Thursday, March 28, 2002


This name is peculiar to the Church of England (and thus to English culture where the Church has had an impact).

Of all Fridays of the year, there are profound reasons for giving this one the title of "GOOD."

It is the Day when the only One who was GOOD enough as a Person (for he was righteous and without sin) to pay the price of our sin, actually paid that price as the sacrificial Lamb on the Cross.

It is also the Day when the supreme GOOD of mankind - communion and friendship with the Lord - was made possible when the Son of God incarnate took away all barriers to realising and experiencing that good. The supreme end and good of man is to enjoy and glorify God forever and this is only possible through the reconciliation wrought by Christ Jesus on the Cross.

Further it is the Day when GOOD triumphed over evil as God the Father turned what could have been the world's greatest tragedy - the crucifixion of the most innocent of men - into the salvation of mankind, and as He turned an evil act and apparent defeat into the victory over Satan, sin and death.

Finally, it is the Day which provides the world with GOSPEL, that is GOOD NEWS, a message of hope to all the nations. The GOOD news is that there is forgiveness, a right relation with the Father, eternal life in the age to come, and friendship with God through the saving work of the Lord Jesus on the Cross.

Yet, while it is most certainly and surely a GOOD Friday, it is also a day of Fasting since it is the Day when the Bridegroom is taken away from his Bride [the Lord Jesus from his disciples - see Mark 2:19-20] as he descends into Hades to announce and proclaim his finished, saving and good work to those who have died and wait for their full redemption.

Thus the Church fasts for this whole day, or even for this day and the next day, until the great cry is heard --- CHRIST IS RISEN. ALLELUIA. Then with the Bridegroom returned she can eat with him at his banqueting table and her first food is his sacramental body and blood, at the Easter Eucharist.

The BCP (1662) provides Collects, an Epistle and Gospel for this GOOD Friday and the general Anglican tradition has been to have only Ante-Communion this day and to encourage meditation, prayer and quiet in church and at home.

In the Roman Missal there were eight collects for Good Friday and the three in the BCP are adapted from these. The first refers to the Church as the Family of the Redeemed, the second to the Church as a living organism, and the third embraces all outside the Church of God that they will be converted to Jesus Christ, the good Shepherd.

The last of the Collects has been the subject of criticism in modern times and has been amended for some editions of the BCP after 1662. In praying for all men it distinguishes the baptized faithful, the Jews, the Turks [Muslims], Infidels and Heretics [the baptized who have rejected the orthodox Faith] in order to pray that all of them and each of them will be converted to Jesus Christ and become part of his flock.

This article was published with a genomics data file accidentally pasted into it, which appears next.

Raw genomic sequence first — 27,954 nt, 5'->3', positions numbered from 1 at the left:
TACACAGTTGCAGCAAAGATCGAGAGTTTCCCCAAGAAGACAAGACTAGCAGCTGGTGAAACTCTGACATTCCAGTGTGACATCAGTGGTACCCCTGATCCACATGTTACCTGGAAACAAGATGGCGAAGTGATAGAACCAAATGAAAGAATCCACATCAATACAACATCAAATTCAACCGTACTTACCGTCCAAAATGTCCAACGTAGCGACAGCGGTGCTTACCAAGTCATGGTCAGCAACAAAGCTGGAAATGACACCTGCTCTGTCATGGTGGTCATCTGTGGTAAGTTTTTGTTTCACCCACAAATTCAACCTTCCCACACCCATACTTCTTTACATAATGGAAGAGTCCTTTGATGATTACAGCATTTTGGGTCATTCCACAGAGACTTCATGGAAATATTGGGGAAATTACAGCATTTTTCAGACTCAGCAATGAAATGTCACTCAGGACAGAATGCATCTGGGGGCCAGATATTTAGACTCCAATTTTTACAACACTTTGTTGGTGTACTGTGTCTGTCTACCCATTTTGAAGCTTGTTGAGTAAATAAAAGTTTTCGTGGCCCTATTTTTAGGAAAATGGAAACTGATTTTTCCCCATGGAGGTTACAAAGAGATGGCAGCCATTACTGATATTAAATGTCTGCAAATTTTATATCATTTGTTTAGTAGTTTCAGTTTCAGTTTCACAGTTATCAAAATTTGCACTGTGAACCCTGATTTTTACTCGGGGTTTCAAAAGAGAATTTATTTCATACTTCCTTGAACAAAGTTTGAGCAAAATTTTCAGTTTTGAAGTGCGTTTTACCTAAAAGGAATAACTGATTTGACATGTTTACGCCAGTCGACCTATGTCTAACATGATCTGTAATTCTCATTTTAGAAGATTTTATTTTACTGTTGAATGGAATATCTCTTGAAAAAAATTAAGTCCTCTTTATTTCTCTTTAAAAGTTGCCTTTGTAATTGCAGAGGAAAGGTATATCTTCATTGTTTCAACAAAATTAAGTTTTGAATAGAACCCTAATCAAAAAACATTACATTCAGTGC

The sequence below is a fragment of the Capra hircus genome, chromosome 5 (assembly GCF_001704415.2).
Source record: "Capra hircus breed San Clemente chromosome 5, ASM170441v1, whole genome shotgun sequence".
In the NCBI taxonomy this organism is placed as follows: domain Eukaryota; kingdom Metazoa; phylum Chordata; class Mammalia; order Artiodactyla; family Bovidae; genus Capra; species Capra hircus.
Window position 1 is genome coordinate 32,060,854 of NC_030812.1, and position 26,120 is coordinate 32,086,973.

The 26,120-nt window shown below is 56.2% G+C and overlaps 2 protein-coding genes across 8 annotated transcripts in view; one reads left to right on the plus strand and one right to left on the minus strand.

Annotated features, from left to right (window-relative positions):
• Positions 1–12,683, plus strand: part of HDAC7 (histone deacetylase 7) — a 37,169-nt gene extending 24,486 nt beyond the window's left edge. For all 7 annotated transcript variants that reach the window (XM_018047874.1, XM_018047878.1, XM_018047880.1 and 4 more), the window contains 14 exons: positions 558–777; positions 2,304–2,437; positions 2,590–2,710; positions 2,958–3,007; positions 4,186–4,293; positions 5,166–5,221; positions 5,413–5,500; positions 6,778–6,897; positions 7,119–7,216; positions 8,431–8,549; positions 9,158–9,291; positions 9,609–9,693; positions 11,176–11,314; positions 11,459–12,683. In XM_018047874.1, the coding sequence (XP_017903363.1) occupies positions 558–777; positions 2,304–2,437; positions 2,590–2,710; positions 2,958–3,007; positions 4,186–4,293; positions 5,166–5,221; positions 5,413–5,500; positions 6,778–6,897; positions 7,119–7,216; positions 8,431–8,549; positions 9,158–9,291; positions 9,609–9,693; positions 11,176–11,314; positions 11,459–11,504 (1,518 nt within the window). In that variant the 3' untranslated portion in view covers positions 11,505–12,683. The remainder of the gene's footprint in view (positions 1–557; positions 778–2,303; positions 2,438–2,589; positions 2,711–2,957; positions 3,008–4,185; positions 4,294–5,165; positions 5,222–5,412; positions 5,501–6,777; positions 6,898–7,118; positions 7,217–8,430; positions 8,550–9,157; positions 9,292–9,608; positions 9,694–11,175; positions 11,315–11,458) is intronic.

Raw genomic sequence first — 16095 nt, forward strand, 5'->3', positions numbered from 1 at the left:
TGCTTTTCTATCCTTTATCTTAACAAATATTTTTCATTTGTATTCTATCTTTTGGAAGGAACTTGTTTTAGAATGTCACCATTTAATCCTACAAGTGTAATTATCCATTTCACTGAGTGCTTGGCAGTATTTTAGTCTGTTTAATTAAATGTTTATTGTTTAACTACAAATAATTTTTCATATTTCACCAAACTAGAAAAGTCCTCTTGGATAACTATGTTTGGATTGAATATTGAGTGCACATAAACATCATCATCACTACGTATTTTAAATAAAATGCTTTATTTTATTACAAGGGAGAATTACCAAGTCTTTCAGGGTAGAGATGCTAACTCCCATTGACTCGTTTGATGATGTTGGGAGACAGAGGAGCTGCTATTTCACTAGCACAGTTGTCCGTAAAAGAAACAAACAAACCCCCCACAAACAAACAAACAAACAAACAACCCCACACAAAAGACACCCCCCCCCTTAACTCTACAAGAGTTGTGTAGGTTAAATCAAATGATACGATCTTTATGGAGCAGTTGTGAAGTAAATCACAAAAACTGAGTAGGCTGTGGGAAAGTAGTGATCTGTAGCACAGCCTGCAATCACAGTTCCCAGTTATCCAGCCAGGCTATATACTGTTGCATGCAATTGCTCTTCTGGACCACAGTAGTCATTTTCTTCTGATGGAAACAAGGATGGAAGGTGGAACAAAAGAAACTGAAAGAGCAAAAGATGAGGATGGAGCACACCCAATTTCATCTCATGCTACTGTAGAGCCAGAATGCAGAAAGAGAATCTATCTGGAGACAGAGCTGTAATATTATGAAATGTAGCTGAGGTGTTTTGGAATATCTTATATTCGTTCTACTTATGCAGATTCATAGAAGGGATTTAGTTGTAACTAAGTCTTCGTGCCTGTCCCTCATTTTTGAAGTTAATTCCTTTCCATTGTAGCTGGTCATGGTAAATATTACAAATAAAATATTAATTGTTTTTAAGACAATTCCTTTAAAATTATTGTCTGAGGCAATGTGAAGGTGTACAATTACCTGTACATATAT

Instead of "Have mercy upon all Jews, Turks, Infidels and Heretics" of the original there is substituted, for example, "Have mercy upon thine ancient people the Jews, and upon all who have not known thee, or who deny the faith of Christ crucified."

In these days of high sensitivity and political correctness, it is probably better that the modified version be used, allowing those who pray it to read into it the more definite meaning and petitions of the original English Collect [and Latin Collects] if they so wish.

Though the Church of England removed and eliminated all the solemn medieval ceremonies/features of this day in the sixteenth century [e.g. special intercessory prayers, the veneration of the Cross and the Mass of the pre-Sanctified] some of them have been restored in some parishes, especially those of an Anglo-Catholic disposition.

What it seems is inappropriate to revive and encourage is any devotion or piety that has as its aim to weep for Christ in his pain and agony before and on the Cross. While such was common in late medieval times and is still found today, it is quite wrong for it sets us above the Lord Jesus and encourages wrong emotions in our souls. One hymn has the line, "Have we no tears to shed for him?"

Christ does not want our pity but our total consecration to him.

The affections of the soul of the believer who contemplates the Lord Jesus on his Cross on this GOOD Friday ought to be occupied with profound reverence and awe, adoration and praise, before the overwhelming reality of the Incarnate Son of God engaging in holy battle with all the enemies of God and man in order to gain victory through his redeeming, reconciling and atoning work.

The Revd Dr Peter Toon, Maundy Thursday, 2002

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